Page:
You can see how far we have come in 9 years … and how far we still have to go.

New Orleans public schools pre-Katrina and now, by the numbers

 

In the News – Immigration Affects N.O. Schools

Tuesday, August 26, 2014, 9:50 am

N.O. Unprepared for Immigrants

New Orleans’ charter school system ill-prepared for jump in Central American immigrants
Public schools in Orleans and Jefferson are facing an unprecedented wave of English-language learners (ELLs), resulting from the rise in immigration from Central American countries, with most students coming from Honduras. This year, an estimated 500 new immigrant students enrolled in New Orleans public schools, a 42% increase over last year’s ELL enrollment. Charter schools with large increases in ELLs are struggling to find Spanish speaking teachers and counselors to meet the needs of these new children and their families.

Measuring Progress

There’s a post-Katrina joie de vivre in New Orleans
The Los Angeles Times looks at the rebirth of New Orleans since Katrina. Signs of this revival include an increase in restaurants (from 809 in 2005 to more than 1,400 today), new music venues and nightclubs, new festivals and the growing success of old favorites, the expansion and renovation of our parks and zoos, and the revitalization of several key neighborhoods.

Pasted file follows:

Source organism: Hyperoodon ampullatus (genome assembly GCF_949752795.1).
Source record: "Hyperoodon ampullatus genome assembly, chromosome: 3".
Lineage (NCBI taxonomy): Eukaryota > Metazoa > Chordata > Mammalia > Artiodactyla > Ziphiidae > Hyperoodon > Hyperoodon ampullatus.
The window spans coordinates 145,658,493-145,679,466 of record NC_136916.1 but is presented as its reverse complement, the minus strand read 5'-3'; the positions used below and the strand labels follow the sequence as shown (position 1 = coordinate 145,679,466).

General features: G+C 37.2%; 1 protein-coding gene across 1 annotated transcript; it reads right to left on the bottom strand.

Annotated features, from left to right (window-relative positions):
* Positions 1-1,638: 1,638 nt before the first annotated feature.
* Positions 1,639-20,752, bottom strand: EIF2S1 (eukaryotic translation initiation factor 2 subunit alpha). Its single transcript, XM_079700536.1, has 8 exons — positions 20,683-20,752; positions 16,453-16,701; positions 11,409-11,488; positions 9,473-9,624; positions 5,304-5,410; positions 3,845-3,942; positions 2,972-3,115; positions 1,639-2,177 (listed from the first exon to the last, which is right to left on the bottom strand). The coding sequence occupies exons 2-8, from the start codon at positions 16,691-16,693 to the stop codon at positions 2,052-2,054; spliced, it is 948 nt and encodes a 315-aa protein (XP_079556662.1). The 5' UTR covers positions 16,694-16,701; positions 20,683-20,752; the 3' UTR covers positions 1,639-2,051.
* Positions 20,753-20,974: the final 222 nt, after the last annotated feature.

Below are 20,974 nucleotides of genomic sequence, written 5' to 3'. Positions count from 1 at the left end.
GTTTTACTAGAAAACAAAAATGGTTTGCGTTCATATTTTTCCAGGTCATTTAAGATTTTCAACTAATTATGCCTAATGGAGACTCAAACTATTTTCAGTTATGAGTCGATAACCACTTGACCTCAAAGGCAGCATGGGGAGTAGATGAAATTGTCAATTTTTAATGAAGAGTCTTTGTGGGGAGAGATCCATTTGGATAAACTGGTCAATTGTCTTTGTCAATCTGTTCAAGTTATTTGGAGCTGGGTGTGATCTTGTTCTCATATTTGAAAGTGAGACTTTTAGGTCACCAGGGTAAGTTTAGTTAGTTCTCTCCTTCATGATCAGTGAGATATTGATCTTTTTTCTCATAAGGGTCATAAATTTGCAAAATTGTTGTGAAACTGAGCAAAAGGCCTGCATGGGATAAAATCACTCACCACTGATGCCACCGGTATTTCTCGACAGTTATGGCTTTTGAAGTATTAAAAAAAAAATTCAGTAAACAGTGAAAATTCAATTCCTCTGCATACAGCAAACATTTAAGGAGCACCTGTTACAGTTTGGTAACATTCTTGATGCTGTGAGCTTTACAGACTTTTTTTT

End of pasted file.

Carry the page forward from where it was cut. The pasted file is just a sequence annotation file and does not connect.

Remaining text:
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In the News – Judge Rules Against Governor

Tuesday, August 19, 2014, 7:06 pm

Judge Rules Against Jindal on Common Core

Common Core proponents scored a major victory today. A Baton Rouge judge found that Gov. Bobby Jindal caused “irreparable harm” to students and schools when he froze Louisiana’s testing vendor contract. The judge said the governor failed to produce any evidence that the Department of Education violated the law when it signed the contract, and he lifted the Jindal administration’s suspension of the contract. The lawsuit was brought by a group of parents, teachers, charter schools and BESE, who argued that the governor was illegally meddling in Common Core implementation. The governor plans to appeal the ruling, and he stated, “This judge is wrong on the facts and the law. Hopefully, he will reconsider this preliminary ruling at the full trial.”